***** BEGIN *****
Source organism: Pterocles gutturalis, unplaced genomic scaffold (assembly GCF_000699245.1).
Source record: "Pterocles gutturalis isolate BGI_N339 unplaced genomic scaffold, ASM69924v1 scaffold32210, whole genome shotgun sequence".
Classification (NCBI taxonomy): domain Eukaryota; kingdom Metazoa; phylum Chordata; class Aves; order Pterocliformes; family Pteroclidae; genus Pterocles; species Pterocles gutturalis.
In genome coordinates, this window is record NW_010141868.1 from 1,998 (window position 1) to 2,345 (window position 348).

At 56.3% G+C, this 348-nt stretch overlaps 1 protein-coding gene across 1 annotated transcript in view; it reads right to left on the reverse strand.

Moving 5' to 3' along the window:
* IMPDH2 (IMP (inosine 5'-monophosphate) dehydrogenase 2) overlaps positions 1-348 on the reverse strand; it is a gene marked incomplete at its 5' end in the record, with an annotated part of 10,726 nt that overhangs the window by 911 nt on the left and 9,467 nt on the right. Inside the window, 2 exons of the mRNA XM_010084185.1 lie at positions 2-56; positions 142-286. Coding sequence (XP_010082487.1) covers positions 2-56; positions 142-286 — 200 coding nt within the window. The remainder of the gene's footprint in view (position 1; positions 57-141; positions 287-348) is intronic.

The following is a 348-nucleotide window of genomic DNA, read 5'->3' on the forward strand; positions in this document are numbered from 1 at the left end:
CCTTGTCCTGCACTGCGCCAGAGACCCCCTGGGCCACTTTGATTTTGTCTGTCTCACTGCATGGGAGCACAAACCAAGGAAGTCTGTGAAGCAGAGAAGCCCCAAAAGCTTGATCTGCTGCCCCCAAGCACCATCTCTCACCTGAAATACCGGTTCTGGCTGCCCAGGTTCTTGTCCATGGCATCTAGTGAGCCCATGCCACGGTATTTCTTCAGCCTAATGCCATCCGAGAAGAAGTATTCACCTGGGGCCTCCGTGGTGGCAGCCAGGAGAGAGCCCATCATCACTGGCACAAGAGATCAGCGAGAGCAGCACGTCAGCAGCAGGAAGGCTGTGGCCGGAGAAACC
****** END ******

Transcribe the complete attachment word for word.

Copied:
Source organism: Pterocles gutturalis, unplaced genomic scaffold (assembly GCF_000699245.1).
Source record: "Pterocles gutturalis isolate BGI_N339 unplaced genomic scaffold, ASM69924v1 scaffold32210, whole genome shotgun sequence".
Classification (NCBI taxonomy): domain Eukaryota; kingdom Metazoa; phylum Chordata; class Aves; order Pterocliformes; family Pteroclidae; genus Pterocles; species Pterocles gutturalis.
In genome coordinates, this window is record NW_010141868.1 from 1,998 (window position 1) to 2,345 (window position 348).

At 56.3% G+C, this 348-nt stretch overlaps 1 protein-coding gene across 1 annotated transcript in view; it reads right to left on the reverse strand.

Moving 5' to 3' along the window:
* IMPDH2 (IMP (inosine 5'-monophosphate) dehydrogenase 2) overlaps positions 1-348 on the reverse strand; it is a gene marked incomplete at its 5' end in the record, with an annotated part of 10,726 nt that overhangs the window by 911 nt on the left and 9,467 nt on the right. Inside the window, 2 exons of the mRNA XM_010084185.1 lie at positions 2-56; positions 142-286. Coding sequence (XP_010082487.1) covers positions 2-56; positions 142-286 — 200 coding nt within the window. The remainder of the gene's footprint in view (position 1; positions 57-141; positions 287-348) is intronic.

The following is a 348-nucleotide window of genomic DNA, read 5'->3' on the forward strand; positions in this document are numbered from 1 at the left end:
CCTTGTCCTGCACTGCGCCAGAGACCCCCTGGGCCACTTTGATTTTGTCTGTCTCACTGCATGGGAGCACAAACCAAGGAAGTCTGTGAAGCAGAGAAGCCCCAAAAGCTTGATCTGCTGCCCCCAAGCACCATCTCTCACCTGAAATACCGGTTCTGGCTGCCCAGGTTCTTGTCCATGGCATCTAGTGAGCCCATGCCACGGTATTTCTTCAGCCTAATGCCATCCGAGAAGAAGTATTCACCTGGGGCCTCCGTGGTGGCAGCCAGGAGAGAGCCCATCATCACTGGCACAAGAGATCAGCGAGAGCAGCACGTCAGCAGCAGGAAGGCTGTGGCCGGAGAAACC